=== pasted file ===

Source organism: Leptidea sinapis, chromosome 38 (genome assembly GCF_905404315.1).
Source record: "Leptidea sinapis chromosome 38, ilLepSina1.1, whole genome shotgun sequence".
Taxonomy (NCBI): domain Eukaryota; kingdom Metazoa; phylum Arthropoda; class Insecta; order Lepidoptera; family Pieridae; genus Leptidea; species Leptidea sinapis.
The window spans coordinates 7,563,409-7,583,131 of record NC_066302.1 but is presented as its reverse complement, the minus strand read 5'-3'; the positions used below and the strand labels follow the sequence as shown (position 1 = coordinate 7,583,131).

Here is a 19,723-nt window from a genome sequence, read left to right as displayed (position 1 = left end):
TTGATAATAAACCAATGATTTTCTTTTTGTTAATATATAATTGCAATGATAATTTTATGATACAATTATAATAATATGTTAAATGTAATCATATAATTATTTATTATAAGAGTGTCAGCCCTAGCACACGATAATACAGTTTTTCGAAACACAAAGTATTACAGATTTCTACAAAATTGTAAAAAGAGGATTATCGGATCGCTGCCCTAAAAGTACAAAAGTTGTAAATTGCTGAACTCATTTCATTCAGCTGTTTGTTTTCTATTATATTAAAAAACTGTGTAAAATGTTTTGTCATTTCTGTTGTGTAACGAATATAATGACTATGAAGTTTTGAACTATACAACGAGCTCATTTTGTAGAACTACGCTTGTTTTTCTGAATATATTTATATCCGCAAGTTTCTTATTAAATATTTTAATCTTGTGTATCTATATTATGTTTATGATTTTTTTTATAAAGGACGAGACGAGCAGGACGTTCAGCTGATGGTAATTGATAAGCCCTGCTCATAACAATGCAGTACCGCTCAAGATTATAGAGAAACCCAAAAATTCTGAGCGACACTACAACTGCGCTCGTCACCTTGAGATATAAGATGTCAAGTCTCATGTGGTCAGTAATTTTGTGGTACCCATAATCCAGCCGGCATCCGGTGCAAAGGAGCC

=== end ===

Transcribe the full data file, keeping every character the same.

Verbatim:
Source organism: Leptidea sinapis, chromosome 38 (genome assembly GCF_905404315.1).
Source record: "Leptidea sinapis chromosome 38, ilLepSina1.1, whole genome shotgun sequence".
Taxonomy (NCBI): domain Eukaryota; kingdom Metazoa; phylum Arthropoda; class Insecta; order Lepidoptera; family Pieridae; genus Leptidea; species Leptidea sinapis.
The window spans coordinates 7,563,409-7,583,131 of record NC_066302.1 but is presented as its reverse complement, the minus strand read 5'-3'; the positions used below and the strand labels follow the sequence as shown (position 1 = coordinate 7,583,131).

Here is a 19,723-nt window from a genome sequence, read left to right as displayed (position 1 = left end):
TTGATAATAAACCAATGATTTTCTTTTTGTTAATATATAATTGCAATGATAATTTTATGATACAATTATAATAATATGTTAAATGTAATCATATAATTATTTATTATAAGAGTGTCAGCCCTAGCACACGATAATACAGTTTTTCGAAACACAAAGTATTACAGATTTCTACAAAATTGTAAAAAGAGGATTATCGGATCGCTGCCCTAAAAGTACAAAAGTTGTAAATTGCTGAACTCATTTCATTCAGCTGTTTGTTTTCTATTATATTAAAAAACTGTGTAAAATGTTTTGTCATTTCTGTTGTGTAACGAATATAATGACTATGAAGTTTTGAACTATACAACGAGCTCATTTTGTAGAACTACGCTTGTTTTTCTGAATATATTTATATCCGCAAGTTTCTTATTAAATATTTTAATCTTGTGTATCTATATTATGTTTATGATTTTTTTTATAAAGGACGAGACGAGCAGGACGTTCAGCTGATGGTAATTGATAAGCCCTGCTCATAACAATGCAGTACCGCTCAAGATTATAGAGAAACCCAAAAATTCTGAGCGACACTACAACTGCGCTCGTCACCTTGAGATATAAGATGTCAAGTCTCATGTGGTCAGTAATTTTGTGGTACCCATAATCCAGCCGGCATCCGGTGCAAAGGAGCC